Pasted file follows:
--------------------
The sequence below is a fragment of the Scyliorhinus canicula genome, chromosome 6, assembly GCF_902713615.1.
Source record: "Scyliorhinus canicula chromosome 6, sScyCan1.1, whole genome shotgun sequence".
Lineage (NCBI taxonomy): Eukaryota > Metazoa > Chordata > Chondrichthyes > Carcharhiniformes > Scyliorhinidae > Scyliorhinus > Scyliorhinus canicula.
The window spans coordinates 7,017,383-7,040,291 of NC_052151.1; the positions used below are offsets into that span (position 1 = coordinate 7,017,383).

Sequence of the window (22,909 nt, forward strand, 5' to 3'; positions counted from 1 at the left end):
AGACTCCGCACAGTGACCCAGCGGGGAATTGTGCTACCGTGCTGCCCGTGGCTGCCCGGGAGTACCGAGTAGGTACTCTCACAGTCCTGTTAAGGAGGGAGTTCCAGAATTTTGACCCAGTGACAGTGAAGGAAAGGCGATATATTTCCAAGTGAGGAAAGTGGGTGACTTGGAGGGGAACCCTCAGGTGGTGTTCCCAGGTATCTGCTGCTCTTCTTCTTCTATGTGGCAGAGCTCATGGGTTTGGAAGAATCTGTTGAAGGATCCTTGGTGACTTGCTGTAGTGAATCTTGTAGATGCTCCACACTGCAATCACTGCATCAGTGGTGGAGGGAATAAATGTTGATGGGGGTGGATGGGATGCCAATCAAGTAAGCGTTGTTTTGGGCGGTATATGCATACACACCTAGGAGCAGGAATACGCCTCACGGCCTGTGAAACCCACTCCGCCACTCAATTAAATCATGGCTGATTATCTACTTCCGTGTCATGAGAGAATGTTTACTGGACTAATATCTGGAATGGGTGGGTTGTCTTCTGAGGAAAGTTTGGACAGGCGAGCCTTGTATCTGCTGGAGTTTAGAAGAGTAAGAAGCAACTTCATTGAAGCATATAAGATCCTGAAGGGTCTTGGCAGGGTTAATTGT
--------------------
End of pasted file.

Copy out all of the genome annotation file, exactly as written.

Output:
The sequence below is a fragment of the Scyliorhinus canicula genome, chromosome 6, assembly GCF_902713615.1.
Source record: "Scyliorhinus canicula chromosome 6, sScyCan1.1, whole genome shotgun sequence".
Lineage (NCBI taxonomy): Eukaryota > Metazoa > Chordata > Chondrichthyes > Carcharhiniformes > Scyliorhinidae > Scyliorhinus > Scyliorhinus canicula.
The window spans coordinates 7,017,383-7,040,291 of NC_052151.1; the positions used below are offsets into that span (position 1 = coordinate 7,017,383).

Sequence of the window (22,909 nt, forward strand, 5' to 3'; positions counted from 1 at the left end):
AGACTCCGCACAGTGACCCAGCGGGGAATTGTGCTACCGTGCTGCCCGTGGCTGCCCGGGAGTACCGAGTAGGTACTCTCACAGTCCTGTTAAGGAGGGAGTTCCAGAATTTTGACCCAGTGACAGTGAAGGAAAGGCGATATATTTCCAAGTGAGGAAAGTGGGTGACTTGGAGGGGAACCCTCAGGTGGTGTTCCCAGGTATCTGCTGCTCTTCTTCTTCTATGTGGCAGAGCTCATGGGTTTGGAAGAATCTGTTGAAGGATCCTTGGTGACTTGCTGTAGTGAATCTTGTAGATGCTCCACACTGCAATCACTGCATCAGTGGTGGAGGGAATAAATGTTGATGGGGGTGGATGGGATGCCAATCAAGTAAGCGTTGTTTTGGGCGGTATATGCATACACACCTAGGAGCAGGAATACGCCTCACGGCCTGTGAAACCCACTCCGCCACTCAATTAAATCATGGCTGATTATCTACTTCCGTGTCATGAGAGAATGTTTACTGGACTAATATCTGGAATGGGTGGGTTGTCTTCTGAGGAAAGTTTGGACAGGCGAGCCTTGTATCTGCTGGAGTTTAGAAGAGTAAGAAGCAACTTCATTGAAGCATATAAGATCCTGAAGGGTCTTGGCAGGGTTAATTGT